Generally speaking, in “rear-end” collisions, the driver that rear-ended the other is usually the at-fault party for the crash. From a legal standpoint, the rear driver is considered liable because he or she is “following too closely” or “at a speed too great for conditions.” Nonetheless, there are circumstances where the front vehicle’s driver might be at least partially responsible for the crash.
Brake checking, also referred to as brake testing, occurs when one driver deliberately taps or slams on their brakes to let the rear driver know that they are following them too closely. Even though many people think this is a smart thing to do to get someone to back away from the rear of their vehicle, the practice of brake checking can be incredibly dangerous. Here, our Phoenix car accident lawyers want to discuss how brake checking in Arizona can impact a personal injury claim and what you can do if you are involved in an accident caused by someone brake checking you.
Yes, Brake Checking is Illegal in Arizona
Even though operating a vehicle too closely to a driver in front of you is not recommended, and is downright rude, it is illegal for a driver to brake check another vehicle.
Brake checking, or the action of slamming on the brakes intentionally, is sometimes done for a variety of reasons. Usually, this is a signal that a driver wants the rear vehicle to back off and give them more space. However, sometimes drivers do this to intentionally cause an accident, often with the intention of defrauding insurance carriers.
Brake checking incidents can lead to severe accidents and injuries for every party involved. Often, brake checking does lead to a rear-end collision, and it is not uncommon for these incidents to result in whiplash injuries, severe sprains or strains, traumatic brain injuries, concussions, and more.
Brake checking incidents can also lead to the rear driver taking evasive maneuvers to avoid striking the vehicle in front of them. Sometimes, this leads to the driver running into vehicles to either side of them, running into a fixed object near the roadway, or running off the roadway altogether.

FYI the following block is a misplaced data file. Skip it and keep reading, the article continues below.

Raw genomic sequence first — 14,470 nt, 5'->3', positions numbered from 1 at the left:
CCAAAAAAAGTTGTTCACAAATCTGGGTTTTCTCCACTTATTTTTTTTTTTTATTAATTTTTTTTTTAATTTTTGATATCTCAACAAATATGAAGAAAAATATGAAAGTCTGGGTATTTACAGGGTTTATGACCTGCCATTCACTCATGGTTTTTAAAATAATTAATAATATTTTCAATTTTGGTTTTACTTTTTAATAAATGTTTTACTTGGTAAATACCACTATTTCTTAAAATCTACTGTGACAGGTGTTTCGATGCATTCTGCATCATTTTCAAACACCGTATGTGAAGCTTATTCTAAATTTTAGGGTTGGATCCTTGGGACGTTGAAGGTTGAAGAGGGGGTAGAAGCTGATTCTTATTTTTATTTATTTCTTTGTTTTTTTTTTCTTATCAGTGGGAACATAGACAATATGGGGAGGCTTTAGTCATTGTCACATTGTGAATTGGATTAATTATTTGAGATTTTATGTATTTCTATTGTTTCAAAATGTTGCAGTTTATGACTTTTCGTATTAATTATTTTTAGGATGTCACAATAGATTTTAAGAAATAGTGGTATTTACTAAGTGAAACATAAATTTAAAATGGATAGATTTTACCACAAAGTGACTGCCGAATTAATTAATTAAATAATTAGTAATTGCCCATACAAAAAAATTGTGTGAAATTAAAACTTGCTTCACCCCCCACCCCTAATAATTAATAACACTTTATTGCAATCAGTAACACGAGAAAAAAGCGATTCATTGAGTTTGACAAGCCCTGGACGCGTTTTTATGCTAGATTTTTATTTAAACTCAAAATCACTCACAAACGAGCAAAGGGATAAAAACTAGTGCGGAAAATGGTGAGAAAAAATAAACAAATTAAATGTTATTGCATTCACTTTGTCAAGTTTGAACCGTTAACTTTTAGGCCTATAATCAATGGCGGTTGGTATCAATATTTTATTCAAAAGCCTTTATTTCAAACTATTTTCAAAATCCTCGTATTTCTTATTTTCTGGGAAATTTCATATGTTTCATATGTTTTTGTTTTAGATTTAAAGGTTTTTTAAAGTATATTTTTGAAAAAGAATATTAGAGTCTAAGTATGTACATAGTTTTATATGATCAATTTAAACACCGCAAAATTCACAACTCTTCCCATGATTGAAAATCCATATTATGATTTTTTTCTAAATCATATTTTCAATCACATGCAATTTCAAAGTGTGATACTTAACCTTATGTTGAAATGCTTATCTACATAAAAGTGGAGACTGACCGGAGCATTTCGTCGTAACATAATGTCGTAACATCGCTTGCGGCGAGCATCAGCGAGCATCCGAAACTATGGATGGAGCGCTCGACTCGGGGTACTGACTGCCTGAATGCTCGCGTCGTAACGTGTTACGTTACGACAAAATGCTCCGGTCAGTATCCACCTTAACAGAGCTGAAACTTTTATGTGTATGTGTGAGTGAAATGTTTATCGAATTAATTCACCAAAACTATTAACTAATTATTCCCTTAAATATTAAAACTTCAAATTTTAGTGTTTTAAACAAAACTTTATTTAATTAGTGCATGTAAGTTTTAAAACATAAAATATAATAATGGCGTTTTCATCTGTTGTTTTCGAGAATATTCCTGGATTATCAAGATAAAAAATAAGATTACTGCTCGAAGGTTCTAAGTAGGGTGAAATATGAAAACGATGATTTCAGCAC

How to Prove Brake Checking Actually Occurred
It truly is a myth that the vehicle in the rear is always at fault if an accident occurs. The reality is that either driver can be at fault in a rear-end collision. This is particularly true for a brake checking incident. However, actually proving that the front driver performed a brake checking maneuver can be challenging. There are various ways that drivers could prove that they were brake checked, including:
- Dashcam footage if they have a dashcam installed
- Video surveillance footage from nearby homes or businesses
- Statements from eyewitnesses who saw what happened
- Litigation, discovery, and depositions of the front vehicle’s driver.
If you or somebody you care about has been involved in an accident caused by suspected brake checking, you must absolutely involve law enforcement officials. Additionally, it is strongly recommended that you reach out to a skilled vehicle accident attorney in Arizona who can handle every aspect of your case. Without proving that the other driver intentionally brake-checked you, you could be on the line for paying compensation for the other party’s injuries and property damage expenses.
Ultimately, even if you are the rear driver, you might be entitled to compensation if the front driver intentionally or negligently caused the collision by brake checking. This is true even if you are cited for causing the collision. The experience and skills of our Arizona Injury Lawyers at Torgenson Law are eager to fight for your personal injury rights and prove that you are entitled to compensation no matter how difficult and challenging your case may seem. Call us today at (602) 759-0012 for a free case evaluation.
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